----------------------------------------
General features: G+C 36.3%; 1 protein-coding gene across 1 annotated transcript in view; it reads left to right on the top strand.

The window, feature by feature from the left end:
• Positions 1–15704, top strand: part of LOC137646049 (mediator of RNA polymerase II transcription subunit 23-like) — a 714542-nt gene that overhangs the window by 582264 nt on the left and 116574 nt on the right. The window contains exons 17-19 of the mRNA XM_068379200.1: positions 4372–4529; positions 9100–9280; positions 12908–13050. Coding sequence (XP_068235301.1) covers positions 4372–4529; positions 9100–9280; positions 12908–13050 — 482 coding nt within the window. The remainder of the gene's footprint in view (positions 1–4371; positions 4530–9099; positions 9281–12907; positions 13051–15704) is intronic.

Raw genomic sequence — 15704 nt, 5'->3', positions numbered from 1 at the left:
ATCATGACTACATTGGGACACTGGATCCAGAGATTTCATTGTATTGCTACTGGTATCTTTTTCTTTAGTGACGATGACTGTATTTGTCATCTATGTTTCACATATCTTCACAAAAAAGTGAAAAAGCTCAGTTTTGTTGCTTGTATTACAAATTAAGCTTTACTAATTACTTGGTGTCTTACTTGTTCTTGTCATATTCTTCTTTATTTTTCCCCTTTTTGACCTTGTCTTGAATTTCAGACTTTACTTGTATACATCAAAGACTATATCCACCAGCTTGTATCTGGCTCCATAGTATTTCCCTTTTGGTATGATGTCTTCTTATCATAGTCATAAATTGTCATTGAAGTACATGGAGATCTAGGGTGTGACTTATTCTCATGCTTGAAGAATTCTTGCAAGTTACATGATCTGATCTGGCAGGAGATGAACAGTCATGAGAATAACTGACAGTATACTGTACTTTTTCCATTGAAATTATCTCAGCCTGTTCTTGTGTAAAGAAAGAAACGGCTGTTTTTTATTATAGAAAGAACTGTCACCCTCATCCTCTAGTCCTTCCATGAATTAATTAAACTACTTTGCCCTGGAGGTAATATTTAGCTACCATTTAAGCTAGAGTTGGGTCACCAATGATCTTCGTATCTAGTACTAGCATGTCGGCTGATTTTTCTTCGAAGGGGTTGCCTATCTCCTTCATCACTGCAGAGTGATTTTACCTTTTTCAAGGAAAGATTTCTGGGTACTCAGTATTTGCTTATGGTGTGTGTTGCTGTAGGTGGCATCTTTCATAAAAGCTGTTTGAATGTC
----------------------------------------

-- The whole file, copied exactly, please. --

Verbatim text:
General features: G+C 36.3%; 1 protein-coding gene across 1 annotated transcript in view; it reads left to right on the top strand.

The window, feature by feature from the left end:
• Positions 1–15704, top strand: part of LOC137646049 (mediator of RNA polymerase II transcription subunit 23-like) — a 714542-nt gene that overhangs the window by 582264 nt on the left and 116574 nt on the right. The window contains exons 17-19 of the mRNA XM_068379200.1: positions 4372–4529; positions 9100–9280; positions 12908–13050. Coding sequence (XP_068235301.1) covers positions 4372–4529; positions 9100–9280; positions 12908–13050 — 482 coding nt within the window. The remainder of the gene's footprint in view (positions 1–4371; positions 4530–9099; positions 9281–12907; positions 13051–15704) is intronic.

Raw genomic sequence — 15704 nt, 5'->3', positions numbered from 1 at the left:
ATCATGACTACATTGGGACACTGGATCCAGAGATTTCATTGTATTGCTACTGGTATCTTTTTCTTTAGTGACGATGACTGTATTTGTCATCTATGTTTCACATATCTTCACAAAAAAGTGAAAAAGCTCAGTTTTGTTGCTTGTATTACAAATTAAGCTTTACTAATTACTTGGTGTCTTACTTGTTCTTGTCATATTCTTCTTTATTTTTCCCCTTTTTGACCTTGTCTTGAATTTCAGACTTTACTTGTATACATCAAAGACTATATCCACCAGCTTGTATCTGGCTCCATAGTATTTCCCTTTTGGTATGATGTCTTCTTATCATAGTCATAAATTGTCATTGAAGTACATGGAGATCTAGGGTGTGACTTATTCTCATGCTTGAAGAATTCTTGCAAGTTACATGATCTGATCTGGCAGGAGATGAACAGTCATGAGAATAACTGACAGTATACTGTACTTTTTCCATTGAAATTATCTCAGCCTGTTCTTGTGTAAAGAAAGAAACGGCTGTTTTTTATTATAGAAAGAACTGTCACCCTCATCCTCTAGTCCTTCCATGAATTAATTAAACTACTTTGCCCTGGAGGTAATATTTAGCTACCATTTAAGCTAGAGTTGGGTCACCAATGATCTTCGTATCTAGTACTAGCATGTCGGCTGATTTTTCTTCGAAGGGGTTGCCTATCTCCTTCATCACTGCAGAGTGATTTTACCTTTTTCAAGGAAAGATTTCTGGGTACTCAGTATTTGCTTATGGTGTGTGTTGCTGTAGGTGGCATCTTTCATAAAAGCTGTTTGAATGTC